I think the interesting bit of the bloomberg article is,
"News Corp.’s Wall Street Journal dropped out of Google’s first click free program in February. After the newspaper ended the program, subscriptions ticked up, but traffic from Google fell off a cliff. The publisher told Bloomberg News that the policy “discriminated” against paid news sites. "
I don't work in this space but its amazing that that the first click free is such a big factor... the first click free must be tough especially for publishers that create premium content...I did a little searching around about what it entailed by 'revamping first click free' and could not find many details for it...I'm interested in seeing what they come up with as part of these changes...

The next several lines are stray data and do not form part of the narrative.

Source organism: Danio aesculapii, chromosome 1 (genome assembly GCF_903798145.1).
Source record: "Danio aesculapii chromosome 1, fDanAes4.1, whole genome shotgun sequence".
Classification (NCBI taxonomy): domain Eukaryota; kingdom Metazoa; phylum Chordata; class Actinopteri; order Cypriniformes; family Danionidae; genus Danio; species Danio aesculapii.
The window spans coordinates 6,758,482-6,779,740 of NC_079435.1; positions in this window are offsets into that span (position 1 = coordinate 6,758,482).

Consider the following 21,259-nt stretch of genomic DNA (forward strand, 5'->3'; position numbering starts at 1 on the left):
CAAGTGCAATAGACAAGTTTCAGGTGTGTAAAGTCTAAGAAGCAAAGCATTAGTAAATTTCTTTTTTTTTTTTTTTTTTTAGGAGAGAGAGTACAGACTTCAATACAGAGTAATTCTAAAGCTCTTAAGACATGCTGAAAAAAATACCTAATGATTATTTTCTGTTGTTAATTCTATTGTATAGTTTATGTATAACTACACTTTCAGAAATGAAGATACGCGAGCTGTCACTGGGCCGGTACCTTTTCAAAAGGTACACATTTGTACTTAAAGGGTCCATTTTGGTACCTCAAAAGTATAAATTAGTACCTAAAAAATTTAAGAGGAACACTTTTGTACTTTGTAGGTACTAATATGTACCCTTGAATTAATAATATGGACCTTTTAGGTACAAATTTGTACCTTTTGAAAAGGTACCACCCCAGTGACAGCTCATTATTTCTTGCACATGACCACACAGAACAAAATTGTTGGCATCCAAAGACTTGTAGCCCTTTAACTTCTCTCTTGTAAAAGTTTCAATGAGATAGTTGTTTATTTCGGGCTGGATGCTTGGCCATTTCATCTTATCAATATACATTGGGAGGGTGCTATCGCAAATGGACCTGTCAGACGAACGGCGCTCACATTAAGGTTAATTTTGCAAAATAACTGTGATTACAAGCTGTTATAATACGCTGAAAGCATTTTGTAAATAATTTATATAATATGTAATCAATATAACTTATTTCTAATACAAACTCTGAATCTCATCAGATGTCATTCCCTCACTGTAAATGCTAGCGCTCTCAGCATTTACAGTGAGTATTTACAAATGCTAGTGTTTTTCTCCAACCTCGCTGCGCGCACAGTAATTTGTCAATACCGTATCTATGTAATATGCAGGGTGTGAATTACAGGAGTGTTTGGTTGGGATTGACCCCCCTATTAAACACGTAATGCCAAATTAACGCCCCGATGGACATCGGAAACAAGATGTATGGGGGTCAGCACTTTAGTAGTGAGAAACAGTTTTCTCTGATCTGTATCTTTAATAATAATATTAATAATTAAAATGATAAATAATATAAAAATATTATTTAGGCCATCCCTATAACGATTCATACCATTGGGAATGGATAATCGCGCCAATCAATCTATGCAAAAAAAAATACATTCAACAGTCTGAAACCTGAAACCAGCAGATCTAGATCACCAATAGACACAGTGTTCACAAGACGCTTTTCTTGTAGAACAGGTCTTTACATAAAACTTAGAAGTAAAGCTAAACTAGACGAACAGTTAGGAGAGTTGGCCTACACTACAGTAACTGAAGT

Butting heads from two directions. First Click Free means g can show all and be source. Always a click for them. Subscription (no First Click Free) means only snippet at g and nothing for the subscription service if the user hits the back button. HOWEVER if publisher allows the First Click Free, that article is now readlost/gone by THAT user who may not be interested in anything else, hence no subscription.
I'm wondering what the "traffic from google fell off a cliff" actually means. Did g not send traffic, or did the user hit a paywall and went elsewhere? I suspect the latter.
News is a niche with way too many players, of all abilities and standards, and the user(s) have expectations that range from low to high and usually are satisfied by headlines and lede para. Tough niche!